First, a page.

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The big news coming out of the Americas Meetings & Events Exhibition, this week in Baltimore, is that the two-year-old event is moving to Chicago in 2013, and Orlando, Fla., in 2014. A rotation between those two cities also is planned.
Reed Travel Exhibitions, which produces AIBTM, said the move and rotation "will offer stakeholders access to new business opportunities in two key gateway cities that are themselves major hubs of the meeting industry." The U.K.-based company also noted hotel room inventory and size of convention centers as positives for Chicago and Orlando.
Visit Baltimore CEO Tom Noonan said: “Hosting AIBTM in Baltimore for two years with great events like U2 and the Star-Spangled Sailabration as backdrops has given the city a great opportunity to reintroduce meeting planners from across the country and around the world to Baltimore. We look forward to partnering with Reed Travel on future meetings and conventions.”
Preliminary numbers for AIBTM this year show gains in both exhibits and participation over last year's inaugural event. The hosted-buyer format of AIBTM attracted close to 200 main stand-holders, a 6 percent increase over 2011, with 55 new exhibitors. Buyers, which consist of association, corporate and third-party meeting planners, grew to 777 from 740 last year. Reed also reports that more than 1,200 participated in the education sessions on Day 1. Days 2 and 3 are dedicated to the exhibit hall.
In addition to the AIBTM track, several associations contributed to the show's education day: PCMA, SITE, MPI, ICCA, ACTE and the Union of International Associations. UIA produces the Yearbook of International Associations, which reports information on 64,000 organizations in 300 countries. Joel Fischer, who works in UIA's Congress department and is based in the U.S., reported that for international meetings, growth areas are South Korea, China and Singapore, which he said is very popular with industrial trade associations.
Attracting meetings to Latin America is a challenge, he said, because of political instability in some countries or parts of countries, the economy as well as long-haul travel to get there.
Leading cities for international meetings are Brussels, Paris, London, Washington and Geneva. Leading countries are the U.S., U.K., Belgium, France and Germany.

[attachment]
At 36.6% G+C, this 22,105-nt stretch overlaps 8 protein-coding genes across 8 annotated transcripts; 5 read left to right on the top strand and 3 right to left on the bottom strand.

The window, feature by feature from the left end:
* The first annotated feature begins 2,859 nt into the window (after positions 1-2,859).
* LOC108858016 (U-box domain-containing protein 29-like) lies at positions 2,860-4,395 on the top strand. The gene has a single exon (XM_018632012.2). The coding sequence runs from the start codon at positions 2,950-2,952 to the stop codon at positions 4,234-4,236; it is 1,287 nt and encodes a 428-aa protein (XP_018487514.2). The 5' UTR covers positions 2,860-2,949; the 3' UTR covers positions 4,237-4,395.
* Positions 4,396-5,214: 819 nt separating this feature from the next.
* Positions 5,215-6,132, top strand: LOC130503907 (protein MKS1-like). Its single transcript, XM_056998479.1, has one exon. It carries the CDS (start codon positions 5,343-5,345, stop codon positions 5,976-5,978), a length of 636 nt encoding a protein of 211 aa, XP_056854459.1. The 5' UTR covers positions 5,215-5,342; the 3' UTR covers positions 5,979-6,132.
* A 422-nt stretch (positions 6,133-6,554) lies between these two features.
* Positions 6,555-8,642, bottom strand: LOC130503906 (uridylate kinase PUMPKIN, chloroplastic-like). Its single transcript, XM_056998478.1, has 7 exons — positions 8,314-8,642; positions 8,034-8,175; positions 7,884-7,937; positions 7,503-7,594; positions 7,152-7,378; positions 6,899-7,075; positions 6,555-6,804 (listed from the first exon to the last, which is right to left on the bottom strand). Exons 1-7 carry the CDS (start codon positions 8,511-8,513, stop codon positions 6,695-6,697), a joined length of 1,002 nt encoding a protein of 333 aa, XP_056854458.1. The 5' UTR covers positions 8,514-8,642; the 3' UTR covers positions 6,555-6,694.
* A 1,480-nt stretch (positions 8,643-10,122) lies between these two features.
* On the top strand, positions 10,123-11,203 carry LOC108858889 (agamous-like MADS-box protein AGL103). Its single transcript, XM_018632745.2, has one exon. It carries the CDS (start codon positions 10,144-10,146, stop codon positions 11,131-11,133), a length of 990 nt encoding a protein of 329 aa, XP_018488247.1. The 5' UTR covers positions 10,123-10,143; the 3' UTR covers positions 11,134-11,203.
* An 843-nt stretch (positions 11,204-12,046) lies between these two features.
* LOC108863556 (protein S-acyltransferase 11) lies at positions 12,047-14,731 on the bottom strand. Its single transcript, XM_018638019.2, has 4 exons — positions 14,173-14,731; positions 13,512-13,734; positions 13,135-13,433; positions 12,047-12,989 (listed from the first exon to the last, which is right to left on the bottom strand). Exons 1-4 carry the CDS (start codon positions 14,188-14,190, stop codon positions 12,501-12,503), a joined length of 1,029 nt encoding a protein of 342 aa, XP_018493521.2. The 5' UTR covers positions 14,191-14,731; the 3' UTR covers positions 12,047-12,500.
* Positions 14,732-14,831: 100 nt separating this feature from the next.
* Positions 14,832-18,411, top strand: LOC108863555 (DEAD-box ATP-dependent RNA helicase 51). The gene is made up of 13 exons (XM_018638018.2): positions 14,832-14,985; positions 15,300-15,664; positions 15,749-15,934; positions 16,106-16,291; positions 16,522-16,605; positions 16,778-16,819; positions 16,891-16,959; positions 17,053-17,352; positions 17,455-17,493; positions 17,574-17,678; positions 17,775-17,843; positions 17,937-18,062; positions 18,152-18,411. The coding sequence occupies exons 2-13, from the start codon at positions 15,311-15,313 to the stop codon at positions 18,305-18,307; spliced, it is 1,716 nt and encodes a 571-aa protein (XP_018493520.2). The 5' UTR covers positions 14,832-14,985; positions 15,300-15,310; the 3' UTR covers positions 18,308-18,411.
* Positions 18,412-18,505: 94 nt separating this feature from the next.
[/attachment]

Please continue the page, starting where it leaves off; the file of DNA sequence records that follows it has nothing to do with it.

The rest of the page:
In "How to Better Market Meetings to Generate Increased Revenues, marketing expert and TRENDS columnist Elliott Jaffa entertained his audience while imparting helpful tips, such as:
- have a marketing plan in writing for your meeting. Segment who comes to your meeting and find out how to tap them.
- always end calls with "Are you coming to our meeting in…" to put the idea into the caller's head.
In "Creating a New Trade Show Experience," Melinda Kendall, a VP at events company Freeman, discussed different ideas that she found to be successful with others' meetings.
- Have a zoned floor, and each area has its own theater. Zones can be centered around content, where booths of similar or related interests are pulled together.
- Put the big booths in the back with other traffic drivers, such as food and cyber cafes, new product booths, keynote session area on one side, town hall meeting area on the other. Sponsorships can include a whole aisle or seating areas.
- Pavilions dedicated to a theme, placed in the back.
- Create Starbucks-like lounges, because people gravitate to such areas to network.
- Have a new regulations area, where participants go to find the latest news that affect their business.
A touching moment came in the keynote session, where motivational speaker Alexander Blass, a Baltimore native, introduced his parents who were sitting in the audience. It was the first time they had heard Blass speak in person. Blass talked about how his father instilled a sense of philanthropy in him at an early age, which carried through on his successful ventures in business and eventually to his winning the Daily Record's Top Innovator of the Year award.